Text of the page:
by Loren Bonner
, DOTmed News Online Editor | April 23, 2014
Siemens Healthcare announced today that the U.S. Food and Drug Administration has cleared its SOMATOM Force CT System.
The company is marketing the system for challenging cases — specifically for children, patients with renal insufficiency, and those who are unable to hold their breath.
The SOMATOM is able to freeze motion via a versatile scanning mode that can perform an exam in roughly one second, according to Siemens.
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Like several new CT scanners on the market today, the SOMATOM reduces the amount of radiation to a broad array of patients. Siemens said this is achieved through the power reserves of the scanner's Vectron tube.
"The massively enhanced tube power of the SOMATOM Force enables imaging that can be acquired at very low kV settings — and thus at a lower level of radiation dose — routinely in adult patients and even those of a larger body type. In the past, these low kV settings would have resulted in noisy, nondiagnostic studies," said Dr. Joseph Schoepf, director of CT research and development and professor of radiology and cardiology at Medical University of South Carolina.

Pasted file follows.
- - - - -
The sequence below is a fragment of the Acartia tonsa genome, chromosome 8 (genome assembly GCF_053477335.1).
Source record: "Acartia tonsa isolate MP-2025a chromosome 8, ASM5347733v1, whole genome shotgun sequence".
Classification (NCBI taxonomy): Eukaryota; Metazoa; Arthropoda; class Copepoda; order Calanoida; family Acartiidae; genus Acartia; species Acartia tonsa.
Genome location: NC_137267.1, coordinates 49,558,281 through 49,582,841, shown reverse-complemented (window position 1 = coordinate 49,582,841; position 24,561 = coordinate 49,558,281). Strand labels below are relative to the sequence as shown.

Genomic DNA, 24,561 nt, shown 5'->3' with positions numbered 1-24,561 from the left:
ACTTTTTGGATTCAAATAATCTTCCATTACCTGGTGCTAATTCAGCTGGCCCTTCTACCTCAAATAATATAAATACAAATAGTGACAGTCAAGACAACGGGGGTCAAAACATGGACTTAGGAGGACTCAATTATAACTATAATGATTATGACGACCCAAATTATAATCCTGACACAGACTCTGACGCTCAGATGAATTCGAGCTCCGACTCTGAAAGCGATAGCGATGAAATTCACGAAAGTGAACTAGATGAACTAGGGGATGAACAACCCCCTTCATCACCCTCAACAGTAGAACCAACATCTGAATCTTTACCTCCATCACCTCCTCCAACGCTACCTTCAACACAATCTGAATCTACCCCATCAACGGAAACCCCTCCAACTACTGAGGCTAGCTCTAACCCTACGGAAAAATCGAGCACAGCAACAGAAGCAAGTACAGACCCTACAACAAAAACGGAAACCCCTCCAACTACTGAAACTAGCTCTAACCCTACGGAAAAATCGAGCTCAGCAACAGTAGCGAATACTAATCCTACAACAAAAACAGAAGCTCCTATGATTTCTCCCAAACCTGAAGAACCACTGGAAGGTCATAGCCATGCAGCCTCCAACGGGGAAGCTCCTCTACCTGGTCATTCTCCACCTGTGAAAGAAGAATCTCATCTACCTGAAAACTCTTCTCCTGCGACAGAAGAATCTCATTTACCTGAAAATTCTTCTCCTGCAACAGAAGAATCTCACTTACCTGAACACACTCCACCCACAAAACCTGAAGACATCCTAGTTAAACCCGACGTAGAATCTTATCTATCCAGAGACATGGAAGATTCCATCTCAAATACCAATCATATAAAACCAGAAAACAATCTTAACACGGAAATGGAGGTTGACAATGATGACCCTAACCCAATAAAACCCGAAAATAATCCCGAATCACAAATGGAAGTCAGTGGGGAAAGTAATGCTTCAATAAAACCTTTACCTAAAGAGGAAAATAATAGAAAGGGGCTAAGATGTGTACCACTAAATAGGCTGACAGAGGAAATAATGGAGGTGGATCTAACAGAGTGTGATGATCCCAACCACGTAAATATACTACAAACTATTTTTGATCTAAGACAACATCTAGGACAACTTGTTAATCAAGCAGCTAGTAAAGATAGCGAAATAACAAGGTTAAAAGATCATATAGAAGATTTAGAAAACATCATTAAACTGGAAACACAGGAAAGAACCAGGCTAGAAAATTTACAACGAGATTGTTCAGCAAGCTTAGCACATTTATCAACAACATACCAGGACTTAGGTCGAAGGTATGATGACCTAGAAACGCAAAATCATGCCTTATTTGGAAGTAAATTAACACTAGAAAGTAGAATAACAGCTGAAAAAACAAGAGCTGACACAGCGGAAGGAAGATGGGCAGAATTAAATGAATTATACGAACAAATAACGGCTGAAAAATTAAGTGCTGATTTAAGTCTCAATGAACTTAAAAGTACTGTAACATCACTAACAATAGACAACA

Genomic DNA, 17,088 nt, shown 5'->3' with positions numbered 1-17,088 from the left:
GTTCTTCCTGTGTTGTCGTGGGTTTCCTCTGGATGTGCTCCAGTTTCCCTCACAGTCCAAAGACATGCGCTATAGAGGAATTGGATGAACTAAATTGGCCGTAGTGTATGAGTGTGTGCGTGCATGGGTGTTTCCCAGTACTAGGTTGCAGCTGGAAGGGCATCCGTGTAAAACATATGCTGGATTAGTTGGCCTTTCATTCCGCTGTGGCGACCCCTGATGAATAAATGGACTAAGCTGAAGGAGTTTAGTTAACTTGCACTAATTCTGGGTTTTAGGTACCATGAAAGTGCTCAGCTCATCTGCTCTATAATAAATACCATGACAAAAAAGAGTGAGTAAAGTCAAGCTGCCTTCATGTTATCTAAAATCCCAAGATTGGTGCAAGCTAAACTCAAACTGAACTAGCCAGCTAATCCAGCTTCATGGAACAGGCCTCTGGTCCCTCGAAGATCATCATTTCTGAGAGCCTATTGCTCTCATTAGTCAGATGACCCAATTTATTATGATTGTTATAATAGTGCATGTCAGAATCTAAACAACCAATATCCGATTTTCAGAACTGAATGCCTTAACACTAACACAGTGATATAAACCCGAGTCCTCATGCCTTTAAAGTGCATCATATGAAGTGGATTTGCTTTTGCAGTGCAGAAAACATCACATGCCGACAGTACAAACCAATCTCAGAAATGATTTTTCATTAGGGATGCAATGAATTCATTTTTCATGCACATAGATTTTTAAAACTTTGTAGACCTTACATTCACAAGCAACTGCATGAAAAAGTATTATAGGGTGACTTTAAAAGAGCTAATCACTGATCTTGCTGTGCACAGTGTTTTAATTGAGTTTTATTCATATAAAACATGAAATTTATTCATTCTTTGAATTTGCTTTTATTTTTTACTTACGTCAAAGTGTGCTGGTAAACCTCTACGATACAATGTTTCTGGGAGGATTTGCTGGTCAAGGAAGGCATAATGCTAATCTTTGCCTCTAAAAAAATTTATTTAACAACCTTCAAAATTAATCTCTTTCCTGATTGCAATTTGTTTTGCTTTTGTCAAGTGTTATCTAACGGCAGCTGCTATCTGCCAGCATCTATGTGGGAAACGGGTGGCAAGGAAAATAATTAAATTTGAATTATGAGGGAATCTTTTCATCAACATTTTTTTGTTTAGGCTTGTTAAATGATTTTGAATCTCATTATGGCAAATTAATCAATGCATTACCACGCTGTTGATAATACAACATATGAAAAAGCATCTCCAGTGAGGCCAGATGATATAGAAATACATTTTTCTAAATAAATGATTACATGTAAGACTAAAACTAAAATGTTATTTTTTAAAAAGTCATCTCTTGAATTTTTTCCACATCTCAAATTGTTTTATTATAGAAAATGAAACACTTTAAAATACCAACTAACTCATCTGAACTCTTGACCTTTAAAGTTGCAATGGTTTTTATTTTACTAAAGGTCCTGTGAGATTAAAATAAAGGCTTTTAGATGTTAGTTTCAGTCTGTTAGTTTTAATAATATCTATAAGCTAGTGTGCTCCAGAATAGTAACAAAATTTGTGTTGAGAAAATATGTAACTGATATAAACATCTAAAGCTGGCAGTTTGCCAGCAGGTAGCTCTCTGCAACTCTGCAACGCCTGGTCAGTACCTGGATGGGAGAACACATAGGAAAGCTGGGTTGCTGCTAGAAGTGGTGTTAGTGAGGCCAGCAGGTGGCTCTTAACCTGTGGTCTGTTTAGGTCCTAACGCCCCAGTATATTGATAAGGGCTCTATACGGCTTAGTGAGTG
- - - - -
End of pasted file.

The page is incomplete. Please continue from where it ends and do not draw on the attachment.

Due to its low kV imaging, the SOMATOM broadens CT's application for patients with renal insufficiency.
In addition, Siemens said the new CT scanner could help with preventive health care through low-dose lung and colon imaging.
"Low-dose imaging is attributable to two spectral filters, known as Selective Photon Shields, that optimize the X-ray spectrum to significantly improve air/soft-tissue contrast. Patients who are diagnosed with lung or colon cancer are likely to undergo additional follow-up imaging studies that can now be delivered at a continually low dose to enable more decisive treatment and post-therapy evaluations," said a statement from Siemens.